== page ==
An Inception of Ideas
The Plight of Steel is the first novel of the previously titled series of the same name, in which author Tony Del Degan started to explore the world he’d imagined.
The Known World has been charted and mapped by ancient kings since the birth of humanity, separated into kingdoms and countries that are ruled by monarchs and warlords who seized the crowns during the Great Victory of the First Age. Upon each throne sits a different ruler, and in each kingdom, many plot to take these seats for themselves. In the north, a scheme to murder a queen on her coronation day is conceived, while a boy king to the west lives as a slave to a powerful warlord. The southern monarchs hear of a threat from the lips of sailors about an old legend come true, while the eastern king secludes himself from the rest of the world, hiding from a darkness that drives him mad. Through murder and conspiracy, happiness and sorrow, there is one true plight that all must face: the plight of steel.
Cassara Vendyros is coronated, as her father is sick with an unknown illness. Her brother, Balthier, tries to assassinate her, giving cryptic hints through thoughts and dialogue as to his reason for doing so. She escapes unharmed, and over the course of the story, comes to learn that, not only is her father alive and well, he is also using her in a master plan to regain his former power. She is banished, then wrecks on the shores of Yvaereth, where the sadistic prince, Duncan Wysteria, keeps her as a pet and tortures her for weeks.
Adrian Starmane accidentally amputates himself with a sword, and falls ill with a fever. He begins to have visions of strange things, including Gods, demons, and dragons, and wakes up to find out that his father’s council believes him to be the mythical Savior, destined to destroy The Specter King. His father is now intent on training him, then getting him to the Forest of Rock in order for him to fulfill the prophecy given to humanity by the ancient priests.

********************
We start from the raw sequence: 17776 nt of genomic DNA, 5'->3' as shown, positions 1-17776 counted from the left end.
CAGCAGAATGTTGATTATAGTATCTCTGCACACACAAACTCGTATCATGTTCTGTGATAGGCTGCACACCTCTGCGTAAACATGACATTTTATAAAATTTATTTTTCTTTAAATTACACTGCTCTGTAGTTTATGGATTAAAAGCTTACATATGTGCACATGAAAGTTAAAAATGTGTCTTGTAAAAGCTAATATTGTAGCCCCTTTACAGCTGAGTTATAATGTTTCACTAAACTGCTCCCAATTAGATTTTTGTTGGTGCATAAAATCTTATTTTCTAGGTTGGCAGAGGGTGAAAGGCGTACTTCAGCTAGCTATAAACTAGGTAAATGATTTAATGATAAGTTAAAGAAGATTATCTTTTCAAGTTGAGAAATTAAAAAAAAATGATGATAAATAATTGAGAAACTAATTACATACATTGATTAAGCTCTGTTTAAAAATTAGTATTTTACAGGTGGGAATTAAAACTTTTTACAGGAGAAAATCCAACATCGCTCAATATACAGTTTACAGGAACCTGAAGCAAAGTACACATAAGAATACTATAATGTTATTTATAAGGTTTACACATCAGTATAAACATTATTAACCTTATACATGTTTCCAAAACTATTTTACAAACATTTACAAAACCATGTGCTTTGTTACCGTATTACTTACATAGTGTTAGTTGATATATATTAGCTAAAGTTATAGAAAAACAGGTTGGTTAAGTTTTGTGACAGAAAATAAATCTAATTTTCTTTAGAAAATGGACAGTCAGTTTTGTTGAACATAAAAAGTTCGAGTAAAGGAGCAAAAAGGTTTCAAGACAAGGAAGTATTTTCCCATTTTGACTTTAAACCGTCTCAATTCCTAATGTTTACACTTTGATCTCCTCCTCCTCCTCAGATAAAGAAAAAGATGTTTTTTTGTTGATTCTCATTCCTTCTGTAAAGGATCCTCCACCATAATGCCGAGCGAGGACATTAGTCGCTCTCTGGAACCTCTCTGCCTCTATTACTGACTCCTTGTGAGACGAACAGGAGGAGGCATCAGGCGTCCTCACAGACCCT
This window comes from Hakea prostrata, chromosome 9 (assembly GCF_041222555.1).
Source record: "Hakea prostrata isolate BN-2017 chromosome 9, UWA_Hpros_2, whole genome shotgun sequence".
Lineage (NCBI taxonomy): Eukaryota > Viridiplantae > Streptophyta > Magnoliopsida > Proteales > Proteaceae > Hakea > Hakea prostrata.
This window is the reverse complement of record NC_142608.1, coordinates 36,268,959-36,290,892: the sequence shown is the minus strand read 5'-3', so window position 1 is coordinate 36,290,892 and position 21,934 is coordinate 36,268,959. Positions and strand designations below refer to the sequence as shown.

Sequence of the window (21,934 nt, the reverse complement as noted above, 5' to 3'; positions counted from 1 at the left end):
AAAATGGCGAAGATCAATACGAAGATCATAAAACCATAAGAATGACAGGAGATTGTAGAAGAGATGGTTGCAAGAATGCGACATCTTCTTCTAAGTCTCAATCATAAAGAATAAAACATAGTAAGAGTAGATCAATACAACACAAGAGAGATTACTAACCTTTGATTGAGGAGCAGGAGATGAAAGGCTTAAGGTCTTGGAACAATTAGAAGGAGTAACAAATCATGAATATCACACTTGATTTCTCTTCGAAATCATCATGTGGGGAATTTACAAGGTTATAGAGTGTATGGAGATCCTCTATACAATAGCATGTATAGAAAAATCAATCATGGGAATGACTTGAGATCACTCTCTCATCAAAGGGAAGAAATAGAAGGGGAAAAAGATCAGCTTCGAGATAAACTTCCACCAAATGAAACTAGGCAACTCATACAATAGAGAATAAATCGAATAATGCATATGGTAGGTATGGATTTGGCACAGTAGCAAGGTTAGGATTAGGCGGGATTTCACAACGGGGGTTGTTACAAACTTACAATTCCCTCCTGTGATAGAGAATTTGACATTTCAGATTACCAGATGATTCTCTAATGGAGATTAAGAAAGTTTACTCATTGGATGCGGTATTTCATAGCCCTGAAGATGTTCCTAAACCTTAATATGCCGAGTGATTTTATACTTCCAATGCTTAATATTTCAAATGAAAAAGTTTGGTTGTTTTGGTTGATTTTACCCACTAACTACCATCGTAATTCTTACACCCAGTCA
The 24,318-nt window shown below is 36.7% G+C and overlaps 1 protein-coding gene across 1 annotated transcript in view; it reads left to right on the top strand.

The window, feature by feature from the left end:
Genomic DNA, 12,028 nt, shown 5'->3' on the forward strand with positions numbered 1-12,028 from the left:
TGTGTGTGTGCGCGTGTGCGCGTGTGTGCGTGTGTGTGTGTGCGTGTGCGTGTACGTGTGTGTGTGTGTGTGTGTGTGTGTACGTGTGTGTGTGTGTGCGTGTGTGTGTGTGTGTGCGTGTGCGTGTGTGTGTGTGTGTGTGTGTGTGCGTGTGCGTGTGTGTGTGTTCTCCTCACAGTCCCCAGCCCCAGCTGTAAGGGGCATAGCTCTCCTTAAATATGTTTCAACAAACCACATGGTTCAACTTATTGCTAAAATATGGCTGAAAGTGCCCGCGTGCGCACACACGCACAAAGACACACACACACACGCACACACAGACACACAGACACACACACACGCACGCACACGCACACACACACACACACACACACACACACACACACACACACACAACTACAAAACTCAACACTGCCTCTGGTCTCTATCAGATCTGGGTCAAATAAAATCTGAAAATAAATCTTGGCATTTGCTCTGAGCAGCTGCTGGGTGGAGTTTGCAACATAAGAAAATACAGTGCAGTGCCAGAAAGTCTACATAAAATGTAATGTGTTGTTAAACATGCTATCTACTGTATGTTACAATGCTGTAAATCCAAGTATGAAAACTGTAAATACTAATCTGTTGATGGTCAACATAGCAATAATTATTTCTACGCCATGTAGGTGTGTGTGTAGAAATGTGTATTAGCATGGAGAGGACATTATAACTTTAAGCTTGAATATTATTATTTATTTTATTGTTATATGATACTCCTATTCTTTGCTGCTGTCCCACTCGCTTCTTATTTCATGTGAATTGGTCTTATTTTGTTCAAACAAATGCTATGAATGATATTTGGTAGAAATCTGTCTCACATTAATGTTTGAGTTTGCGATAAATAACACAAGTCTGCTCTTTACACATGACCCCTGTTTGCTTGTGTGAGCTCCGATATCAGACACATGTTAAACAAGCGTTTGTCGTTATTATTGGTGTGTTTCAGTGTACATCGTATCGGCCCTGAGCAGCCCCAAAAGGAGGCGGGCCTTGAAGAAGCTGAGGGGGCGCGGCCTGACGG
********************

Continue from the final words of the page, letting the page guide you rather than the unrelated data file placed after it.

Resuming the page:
After beheading a beleaguered and disgraced Dymon the Black, boy-king Castian Valinor miraculously survives The Silencing – a test where criminals are drowned in vats of grain. He then becomes king, but his success is short lived. His sister, Kelyssa, must learn to become queen of a corrupt kingdom, its prestige and honor long dead, though her council and advisers are seemingly working towards their own malicious goals.
Alistair Wildlight believes his son to be the Savior, and pushes him beyond his limit both mentally and physically. Ancient stories start to drive him mad with fear and uncertainty, and as he sequesters himself in his castle, restricting all travel to and from his kingdom, his people start to die out, all while his new elven advisers poison his mind further.
After being summoned to Velerin by a young Nictus Sharpe, Duchess Elyssia Delerosa and her cousin Jaymes are asked by Cyran Sharpe, the disgraced king, to help him defeat Dymon the Black. The warlord has conquered the kingdom, and now rules it with an iron fist, making it difficult for the duchess to accomplish her task. Eventually, she begins to have her own visions of the future, which complicate an already dire situation.
“This novel was my first foray into the world of literature. I began writing at the age of fifteen, and completed it two years later. I had planned two sequels and a prequel afterward, but the story was not planned out enough to continue without needing to go back later for too many edits. It was a lesson learned-it gained me a bit of a name for myself among close circles and is still my most popular book, but the story is too personal to either shoehorn or neglect. It drew too heavily from other works instead of making its own name, which ultimately put the nail in the coffin for me. I plan to leave it up on Amazon for interested literary spelunkers, but I consider it more a precursor to something much more planned-out, long-lasting, and meaningful.”
Buy on Amazon
The Plight of Steel is available for purchase on Amazon and Google Play Books.
“For those who want to see where the origin of the Evermore Compendium lies, pick it up and have a read. See what translated from the old to the new.”